IMF Executive Board decides on $1.8 billion conditional loan for GreeceBusiness & Economy July 21, 3:34
ExxonMobil launches legal challenge to finding it violated US sanctions against RussiaBusiness & Economy July 21, 1:36
Russian Knights aerobatic team to perform at Dubai airshowMilitary & Defense July 20, 21:28
Russia looks to its Navy to become world secondMilitary & Defense July 20, 19:10
ExxonMobil disagrees with US Treasury Department’s decision to assess fineBusiness & Economy July 20, 18:45
Putin signs decree on Russia’s navy policy until 2030Russian Politics & Diplomacy July 20, 18:39
Putin personally congratulates human rights champion Alexeyeva on her 90th birthdaySociety & Culture July 20, 18:20
Russian boxer Povetkin reinstated into WBO’s ratings, ranked eighthSport July 20, 18:08
Russia’s Syria campaign spending within current combat training costs — Defense MinistryMilitary & Defense July 20, 17:59
MOSCOW, April 25. /TASS/. Former Soviet President Mikhail Gorbachev on Monday presented the new book Gorbachev in Person to students of the Moscow School of Economics, answering their questions about his perestroika policy.
A 700-page book containing quotations, memoires, interviews, letters and articles by the former Soviet president was published on the eve of his 85th birthday on March 2.
"I hope this book will help the young generation to learn a lot of interesting things about perestroika. Besides, it will counter attempts to blackmail the mastermind of perestroika that have been repeated for the past quarter of the century," one of the authors, Karen Karagezyan, said earlier.
Gorbachev answered numerous questions of the students, urging the youth not to leave the country. "Let us develop our country, our Russia," he said. He also said the decision on freedom of travel passed by the Soviet leadership had been correct. "If you want to see the world, study, go for a holiday - you are free. I think it was our correct decision," Gorbachev added.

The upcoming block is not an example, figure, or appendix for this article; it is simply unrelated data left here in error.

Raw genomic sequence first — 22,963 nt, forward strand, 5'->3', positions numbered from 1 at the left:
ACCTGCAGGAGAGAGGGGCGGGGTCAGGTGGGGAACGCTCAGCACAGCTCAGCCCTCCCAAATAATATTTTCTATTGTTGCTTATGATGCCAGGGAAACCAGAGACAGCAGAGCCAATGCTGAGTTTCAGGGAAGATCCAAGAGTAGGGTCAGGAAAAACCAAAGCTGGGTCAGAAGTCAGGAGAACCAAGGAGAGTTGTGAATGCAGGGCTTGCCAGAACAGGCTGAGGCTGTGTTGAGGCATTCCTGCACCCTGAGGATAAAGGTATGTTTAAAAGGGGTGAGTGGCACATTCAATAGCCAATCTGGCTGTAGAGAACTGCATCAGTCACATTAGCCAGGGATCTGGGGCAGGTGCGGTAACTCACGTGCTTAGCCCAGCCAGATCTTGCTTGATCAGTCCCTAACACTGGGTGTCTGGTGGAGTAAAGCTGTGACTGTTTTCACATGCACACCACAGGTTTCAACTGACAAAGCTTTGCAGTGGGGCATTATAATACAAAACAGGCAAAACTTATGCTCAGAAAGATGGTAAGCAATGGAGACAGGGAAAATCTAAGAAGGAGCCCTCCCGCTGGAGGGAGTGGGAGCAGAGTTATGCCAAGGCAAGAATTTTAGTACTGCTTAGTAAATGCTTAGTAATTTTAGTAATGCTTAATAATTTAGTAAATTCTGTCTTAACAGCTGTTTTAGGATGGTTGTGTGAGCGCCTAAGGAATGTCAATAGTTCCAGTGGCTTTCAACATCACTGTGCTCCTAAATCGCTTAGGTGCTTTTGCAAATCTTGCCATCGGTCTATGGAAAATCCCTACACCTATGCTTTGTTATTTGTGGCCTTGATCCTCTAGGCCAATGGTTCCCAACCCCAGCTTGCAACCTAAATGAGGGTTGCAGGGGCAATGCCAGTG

He also mentioned his dispute with writer Alexander Solzhenitsyn, an outspoken critic of the Soviet Union, about the policy of ‘glasnost’ (openness). "Solzhenitsyn said then that Gorbachev’s glasnost ruined all," he recalled. "I objected that there would have been no perestroika without glasnost," he went on.
"Without perestroika, he would have kept living in America and thinking how to provide fuel for the winter season. Solzhenitsyn had a weak hope that he would return," he spoke about the writer, who was expelled from the Soviet Union in 1974, but returned to Russia in 1994 after the USSR collapse.
"Gorbachev in Person" chronicles contacts down the years with advisers and aids, cultural activists, journalists, entrepreneurs and hierarchs of the Russian Orthodox Church. These sit alongside observations by politicians who knew Gorbachev personally, highlights running through the pages.
The book covers all stages in the life of the former president. It describes his childhood, student years, love for his wife Raisa, ascent to power, norms of conduct among the Soviet leadership and attitudes towards Gorbachev from Soviet leaders Leonid Brezhnev and Yuri Andropov. It also attempts to explain reasons behind the collapse of the Soviet Union.
Compilation is the work of the Gorbachev Foundation's Karen Kargezyan and Vladimir Polyakov.